In T2DM with obesity, time-restricted eating increased weight loss and reduced HbA1c level at 6 mo

The small trial comparing time-restricted eating and calorie restriction with control was adequately powered to inform clinical practice, but larger trials with longer follow-up should be done to confirm the results, an ACP Journal Club commentary said.

Patients with type 2 diabetes and obesity who were randomized to time-restricted eating (TRE; eating 12 to 8 p.m. only) lost more weight than those on a 25% calorie restriction (CR) diet, a small trial found. A total of 75 participants (mean body mass index of 39 kg/m2 and mean HbA1c level of 8.1%) were enrolled in the trial, which also included a control group. The study authors concluded that TRE without calorie counting was effective for weight loss and lowering of HbA1c level in patients with type 2 diabetes compared with daily calorie counting.

The study was published by JAMA Network Open on Oct. 27, 2023. The following commentary by Joseph M. Pappachan, MD, was published in the ACP Journal Club section of Annals of Internal Medicine on Feb. 6.

Dietary interventions such as TRE and CR are associated with weight reduction and glycemic control in patients with T2DM, although it is unclear which intervention is superior. Both interventions reduce weight by creating a total energy deficit and improve adipocyte function by reducing insulin resistance and improving T2DM. TRE is associated with improvements in blood pressure, lipid abnormalities, adipokines, and inflammatory cytokines, making this intervention an attractive option to improve cardiovascular health in patients with T2DM and obesity.

The trial by Pavlou and colleagues found that both TRE and CR reduced HbA1c by similar amounts (0.72% and 0.75%, respectively) vs. the control group. However, TRE reduced body weight and fat mass more than a control with no intervention and CR did not, making TRE a more attractive dietary intervention and corroborating the results of the CALERIE trial.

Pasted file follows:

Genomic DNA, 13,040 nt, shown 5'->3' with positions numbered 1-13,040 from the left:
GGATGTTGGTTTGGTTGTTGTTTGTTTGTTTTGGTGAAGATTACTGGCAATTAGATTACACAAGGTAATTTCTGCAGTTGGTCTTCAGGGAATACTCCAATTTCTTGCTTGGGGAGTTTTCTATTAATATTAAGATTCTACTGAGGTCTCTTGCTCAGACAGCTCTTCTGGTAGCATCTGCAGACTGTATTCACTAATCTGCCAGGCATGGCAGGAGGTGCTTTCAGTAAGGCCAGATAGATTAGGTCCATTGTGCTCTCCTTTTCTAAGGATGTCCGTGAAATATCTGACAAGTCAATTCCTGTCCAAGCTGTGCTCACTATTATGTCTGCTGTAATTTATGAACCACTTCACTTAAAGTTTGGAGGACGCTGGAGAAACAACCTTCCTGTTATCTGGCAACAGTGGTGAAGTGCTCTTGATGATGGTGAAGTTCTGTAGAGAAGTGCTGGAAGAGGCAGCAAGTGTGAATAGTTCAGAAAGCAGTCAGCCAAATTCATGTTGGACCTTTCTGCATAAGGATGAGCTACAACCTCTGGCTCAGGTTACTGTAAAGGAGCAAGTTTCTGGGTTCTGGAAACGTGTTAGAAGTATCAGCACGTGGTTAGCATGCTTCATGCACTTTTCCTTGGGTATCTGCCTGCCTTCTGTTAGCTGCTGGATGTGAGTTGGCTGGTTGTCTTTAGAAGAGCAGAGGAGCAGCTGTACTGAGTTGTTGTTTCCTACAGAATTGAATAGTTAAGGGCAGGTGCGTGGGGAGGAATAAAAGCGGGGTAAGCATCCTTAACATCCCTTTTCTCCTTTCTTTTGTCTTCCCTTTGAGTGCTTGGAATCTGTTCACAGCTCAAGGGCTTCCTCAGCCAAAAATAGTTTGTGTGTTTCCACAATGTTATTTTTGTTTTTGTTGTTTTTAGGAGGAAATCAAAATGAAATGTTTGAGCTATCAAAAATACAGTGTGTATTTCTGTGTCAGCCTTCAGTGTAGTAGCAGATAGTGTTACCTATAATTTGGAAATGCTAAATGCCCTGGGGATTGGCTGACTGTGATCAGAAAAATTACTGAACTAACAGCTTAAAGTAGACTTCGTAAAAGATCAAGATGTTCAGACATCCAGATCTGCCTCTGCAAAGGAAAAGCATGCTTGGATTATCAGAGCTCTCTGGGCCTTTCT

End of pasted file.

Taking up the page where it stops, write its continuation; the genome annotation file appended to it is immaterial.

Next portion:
The trial was adequately powered to assess meaningful end points and inform clinical practice decisions despite its small sample size and relatively short follow-up for a randomized controlled trial examining common and lifelong health issues like obesity and T2DM. The greater weight loss in the TRE group vs. the CR and control groups may be due to greater calorie deficit in the TRE group vs. the CR and control groups and better adherence (87% vs. 68% of days) in the TRE group vs. the CR group. In addition, TRE in an 8-hour window is associated with depletion of liver glycogen stores by 12 hours and better mobilization of total body fat depots in the remaining 4 hours of fasting, which possibly explains better weight loss and metabolic benefits in this intervention group. Better adaptability and structuring of lifestyle by patients over time might explain higher adherence to intervention in the TRE group vs. the CR group.

Larger trials with longer follow-up should be done to confirm the possible superiority of TRE compared with the current practice of CR as standard dietary treatment for obesity in patients with T2DM.